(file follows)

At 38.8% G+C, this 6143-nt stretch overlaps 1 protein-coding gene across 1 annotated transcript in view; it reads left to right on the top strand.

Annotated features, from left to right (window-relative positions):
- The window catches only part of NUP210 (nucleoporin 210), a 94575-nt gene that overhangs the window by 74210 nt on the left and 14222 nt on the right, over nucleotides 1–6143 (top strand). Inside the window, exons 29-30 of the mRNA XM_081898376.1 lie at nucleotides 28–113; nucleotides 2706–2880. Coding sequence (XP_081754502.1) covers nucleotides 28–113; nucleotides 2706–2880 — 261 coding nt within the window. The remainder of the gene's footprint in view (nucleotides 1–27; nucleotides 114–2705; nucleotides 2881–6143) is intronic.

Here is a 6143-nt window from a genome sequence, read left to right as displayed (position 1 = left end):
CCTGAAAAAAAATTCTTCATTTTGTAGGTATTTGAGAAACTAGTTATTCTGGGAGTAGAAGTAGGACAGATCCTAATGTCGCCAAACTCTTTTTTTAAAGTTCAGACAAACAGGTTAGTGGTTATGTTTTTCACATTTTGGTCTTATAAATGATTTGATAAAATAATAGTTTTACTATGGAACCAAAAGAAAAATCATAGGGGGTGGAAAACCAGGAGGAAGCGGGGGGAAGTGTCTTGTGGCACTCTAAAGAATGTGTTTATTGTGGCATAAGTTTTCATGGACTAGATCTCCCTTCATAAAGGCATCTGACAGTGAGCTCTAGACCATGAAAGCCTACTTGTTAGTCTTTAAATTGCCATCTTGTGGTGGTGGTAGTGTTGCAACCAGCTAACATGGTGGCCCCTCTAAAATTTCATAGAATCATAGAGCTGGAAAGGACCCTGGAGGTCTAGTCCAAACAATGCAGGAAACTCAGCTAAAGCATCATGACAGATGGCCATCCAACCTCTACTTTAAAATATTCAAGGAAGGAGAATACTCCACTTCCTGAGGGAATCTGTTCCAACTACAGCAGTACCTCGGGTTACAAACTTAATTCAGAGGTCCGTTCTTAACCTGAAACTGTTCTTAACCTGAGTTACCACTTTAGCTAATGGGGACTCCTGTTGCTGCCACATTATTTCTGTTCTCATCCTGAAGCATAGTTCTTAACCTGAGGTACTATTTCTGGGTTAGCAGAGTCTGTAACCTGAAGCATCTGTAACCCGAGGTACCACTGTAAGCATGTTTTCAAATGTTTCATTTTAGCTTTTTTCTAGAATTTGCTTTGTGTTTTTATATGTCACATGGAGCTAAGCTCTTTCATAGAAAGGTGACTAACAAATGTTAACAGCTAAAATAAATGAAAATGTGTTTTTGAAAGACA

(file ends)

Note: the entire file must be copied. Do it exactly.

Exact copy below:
At 38.8% G+C, this 6143-nt stretch overlaps 1 protein-coding gene across 1 annotated transcript in view; it reads left to right on the top strand.

Annotated features, from left to right (window-relative positions):
- The window catches only part of NUP210 (nucleoporin 210), a 94575-nt gene that overhangs the window by 74210 nt on the left and 14222 nt on the right, over nucleotides 1–6143 (top strand). Inside the window, exons 29-30 of the mRNA XM_081898376.1 lie at nucleotides 28–113; nucleotides 2706–2880. Coding sequence (XP_081754502.1) covers nucleotides 28–113; nucleotides 2706–2880 — 261 coding nt within the window. The remainder of the gene's footprint in view (nucleotides 1–27; nucleotides 114–2705; nucleotides 2881–6143) is intronic.

Here is a 6143-nt window from a genome sequence, read left to right as displayed (position 1 = left end):
CCTGAAAAAAAATTCTTCATTTTGTAGGTATTTGAGAAACTAGTTATTCTGGGAGTAGAAGTAGGACAGATCCTAATGTCGCCAAACTCTTTTTTTAAAGTTCAGACAAACAGGTTAGTGGTTATGTTTTTCACATTTTGGTCTTATAAATGATTTGATAAAATAATAGTTTTACTATGGAACCAAAAGAAAAATCATAGGGGGTGGAAAACCAGGAGGAAGCGGGGGGAAGTGTCTTGTGGCACTCTAAAGAATGTGTTTATTGTGGCATAAGTTTTCATGGACTAGATCTCCCTTCATAAAGGCATCTGACAGTGAGCTCTAGACCATGAAAGCCTACTTGTTAGTCTTTAAATTGCCATCTTGTGGTGGTGGTAGTGTTGCAACCAGCTAACATGGTGGCCCCTCTAAAATTTCATAGAATCATAGAGCTGGAAAGGACCCTGGAGGTCTAGTCCAAACAATGCAGGAAACTCAGCTAAAGCATCATGACAGATGGCCATCCAACCTCTACTTTAAAATATTCAAGGAAGGAGAATACTCCACTTCCTGAGGGAATCTGTTCCAACTACAGCAGTACCTCGGGTTACAAACTTAATTCAGAGGTCCGTTCTTAACCTGAAACTGTTCTTAACCTGAGTTACCACTTTAGCTAATGGGGACTCCTGTTGCTGCCACATTATTTCTGTTCTCATCCTGAAGCATAGTTCTTAACCTGAGGTACTATTTCTGGGTTAGCAGAGTCTGTAACCTGAAGCATCTGTAACCCGAGGTACCACTGTAAGCATGTTTTCAAATGTTTCATTTTAGCTTTTTTCTAGAATTTGCTTTGTGTTTTTATATGTCACATGGAGCTAAGCTCTTTCATAGAAAGGTGACTAACAAATGTTAACAGCTAAAATAAATGAAAATGTGTTTTTGAAAGACA